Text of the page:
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Immerse Yourself in Jacksonville Art

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In this column, Glenda Winders gives us a taste and tour of the Jacksonville art.

 

Immerse Yourself in Jacksonville Art

By Glenda Winders

While the beaches may be the draw for a lot of visitors to Jacksonville, Florida, my husband and I purposely came in the off-season to explore the visual art scene. We didn’t have far to look because art is everywhere – in the usual museums and galleries, of course, but also in unexpected places that we found delightful: murals on the sides of downtown buildings, paintings on display in coffee shops and the public library, and bright designs on the columns supporting the highways that run through the city.

We started planning our art immersion before we ever left home at the website operated by the Cultural Council of Greater Jacksonville. The site lists all kinds of cultural venues and events and provides a map of public art spots – places that are free and available to everyone.

Our first stop was the stately Cummer Museum, “a center of beauty and culture,” according to its founder, Ninah May Holden Cummer, who hoped it would “benefit all people.” The museum boasts traveling exhibits and luxurious gardens as well as a permanent collection of 5,000 pieces that date back as far as 2100 B.C. These include paintings by Winslow Homer, Peter Paul Rubens, Andy Worhal and Norman Rockwell, among many others, as well as the elegant Wark Collection of Early Meissen Porcelain.

While the Cummer has some modern pieces, most notably the bright, colorful abstracts by British artist Trevor Bell, for more we headed downtown to MOCA, the Museum of Contemporary Art that is part of the University of Northern Florida. The museum has much to speak for it, beginning with a permanent collection that is assembled around six themes that range from “Art as Social Commentary” to “Material as Meaning.” Some are dazzling, others – as a docent warned us – disturbing, but it’s all worth a look.

An atrium at the heart of the museum is the site of changing installations produced by artists from all over the world to fill the massive space, and unlike with most exhibits, the area remains open during construction so that museum-goers can enjoy watching the new display take shape. Another lively, interactive spot is in the top floor children’s area, where students of all ages can explore art principles and children can attend camps and workshops during school breaks.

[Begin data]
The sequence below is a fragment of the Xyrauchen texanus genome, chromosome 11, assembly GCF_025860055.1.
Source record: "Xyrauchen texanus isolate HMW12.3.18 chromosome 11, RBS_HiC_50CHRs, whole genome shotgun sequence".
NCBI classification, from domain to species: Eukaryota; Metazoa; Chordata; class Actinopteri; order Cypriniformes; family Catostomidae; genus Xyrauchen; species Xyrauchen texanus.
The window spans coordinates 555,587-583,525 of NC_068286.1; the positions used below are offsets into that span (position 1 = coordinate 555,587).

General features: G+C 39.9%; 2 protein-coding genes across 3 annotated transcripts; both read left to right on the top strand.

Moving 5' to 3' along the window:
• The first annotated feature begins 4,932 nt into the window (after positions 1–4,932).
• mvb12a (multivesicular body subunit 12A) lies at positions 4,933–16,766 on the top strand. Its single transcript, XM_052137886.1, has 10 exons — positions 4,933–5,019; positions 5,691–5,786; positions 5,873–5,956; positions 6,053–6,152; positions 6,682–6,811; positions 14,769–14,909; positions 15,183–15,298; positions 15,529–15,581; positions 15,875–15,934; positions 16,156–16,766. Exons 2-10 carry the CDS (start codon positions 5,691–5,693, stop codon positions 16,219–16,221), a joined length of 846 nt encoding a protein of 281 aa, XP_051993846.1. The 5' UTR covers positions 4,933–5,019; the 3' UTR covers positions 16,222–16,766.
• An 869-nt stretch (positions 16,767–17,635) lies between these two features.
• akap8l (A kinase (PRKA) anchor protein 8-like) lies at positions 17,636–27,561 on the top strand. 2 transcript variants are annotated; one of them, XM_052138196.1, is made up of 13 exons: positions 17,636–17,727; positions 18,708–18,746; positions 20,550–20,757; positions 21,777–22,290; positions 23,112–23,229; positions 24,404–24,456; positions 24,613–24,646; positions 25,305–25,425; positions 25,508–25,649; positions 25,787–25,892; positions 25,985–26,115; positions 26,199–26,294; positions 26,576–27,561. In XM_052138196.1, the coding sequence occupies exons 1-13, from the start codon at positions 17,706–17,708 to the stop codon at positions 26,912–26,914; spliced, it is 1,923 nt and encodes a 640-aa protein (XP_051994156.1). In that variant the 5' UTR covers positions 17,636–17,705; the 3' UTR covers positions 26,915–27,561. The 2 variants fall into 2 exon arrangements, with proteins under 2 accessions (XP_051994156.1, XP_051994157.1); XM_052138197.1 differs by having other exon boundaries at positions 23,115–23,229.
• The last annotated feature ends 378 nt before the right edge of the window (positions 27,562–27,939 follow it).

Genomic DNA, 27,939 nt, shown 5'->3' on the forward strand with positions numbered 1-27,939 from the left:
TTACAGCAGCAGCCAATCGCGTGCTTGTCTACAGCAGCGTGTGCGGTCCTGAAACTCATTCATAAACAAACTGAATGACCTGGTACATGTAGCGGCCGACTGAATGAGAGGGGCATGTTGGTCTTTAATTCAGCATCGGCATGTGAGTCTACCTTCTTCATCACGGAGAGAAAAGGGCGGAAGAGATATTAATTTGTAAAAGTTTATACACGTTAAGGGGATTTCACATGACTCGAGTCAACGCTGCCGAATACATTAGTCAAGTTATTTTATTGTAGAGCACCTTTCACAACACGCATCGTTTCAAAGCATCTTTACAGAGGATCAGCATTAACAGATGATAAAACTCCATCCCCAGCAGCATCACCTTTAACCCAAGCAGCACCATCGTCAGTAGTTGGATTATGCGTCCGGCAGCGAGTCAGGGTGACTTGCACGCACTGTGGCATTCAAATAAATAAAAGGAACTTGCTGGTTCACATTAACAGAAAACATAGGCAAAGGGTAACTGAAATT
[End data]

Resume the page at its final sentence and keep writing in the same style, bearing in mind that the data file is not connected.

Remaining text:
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Just outside is Hemming Park, the city’s oldest, with its several sculptures and monuments. Our favorite was a huge human face with a wide-open mouth that now serves as the park’s entrance but was once the entryway to an exhibit about the human body at the city’s Museum of Science and History.

Around the corner is a three-story candy shop that qualifies as an art form all of its own. Sweet Pete’s is housed in an old mansion that was once a men’s social club, and it is as close to Willy Wonka’s chocolate factory as anyone is likely ever to get. The whimsical decor recalls the home’s heyday with black-and-white tile floors and colorful chandeliers, and the candies made onsite – especially the sea-salt caramels – are worth the trip. We were able to watch the confectioners at work pulling taffy and creating other sweets from a viewing platform where the aroma of buttery peppermint was positively intoxicating.

On the first Wednesday of each month a group called Downtown Vision Inc. puts on an art walk in this area from 5 p.m. to 9 p.m., where participants can eat, drink, shop for art and meet local artists. Every Saturday from 10 a.m. to 3 p.m. the Riverside Arts Market sets up shop under the Fuller Warren Bridge on the St. Johns River. This is another opportunity to see art and meet its creators as well as to buy fresh produce from local farmers.

Jacksonville is home to many art galleries, but we only had time for one. On the advice of a local artist friend we headed to historic and artsy San Marco Square and The Vault at 1930. He didn’t steer us wrong: Rula Carr, the gallery’s proprietor, curates her contemporary offerings so carefully that we wanted everything we saw, and many pieces were quite affordable. In fact, one painting that we decided we couldn’t live without came home in the car with us and is now hanging on our living room wall.

WHEN YOU GO

  • For general information: www.visitjacksonville.com
  • For art information: www.culturalcouncil.org/artandculture/html
  • Cummer Museum: www.cummermuseum.org
  • Museum of Contemporary Art Jacksonville: www.mocajacksonville.unf.edu
  • Sweet Pete’s: www.sweetpetescandy.com
  • First Wednesday Art Walk: www.jacksonvilleartwalk.com
  • Riverside Arts Market: www.ram.riversideavon.org
  • The Vault at 1930: www.thevaultat1930.com
  • We stayed at the Lexington Hotel Jacksonville Riverwalk, which gave us access to the River Walk along the St. Johns River.
  • Our favorite place to eat was B.B.’s, which we discovered just two blocks away from the hotel when we were taking a walk. We liked it so much we went back the next evening, too, and both times we had the Key Lime Pie.
  • Another find near our hotel was Sake House Japanese Grill and Sushi Bar.

See more of Jacksonville here.

 

Glenda Winders is a freelance writer. To read features by other Creators Syndicate writers and cartoonists, visit the Creators Syndicate website at www.creators.com.
COPYRIGHT 2018 CREATORS.COM

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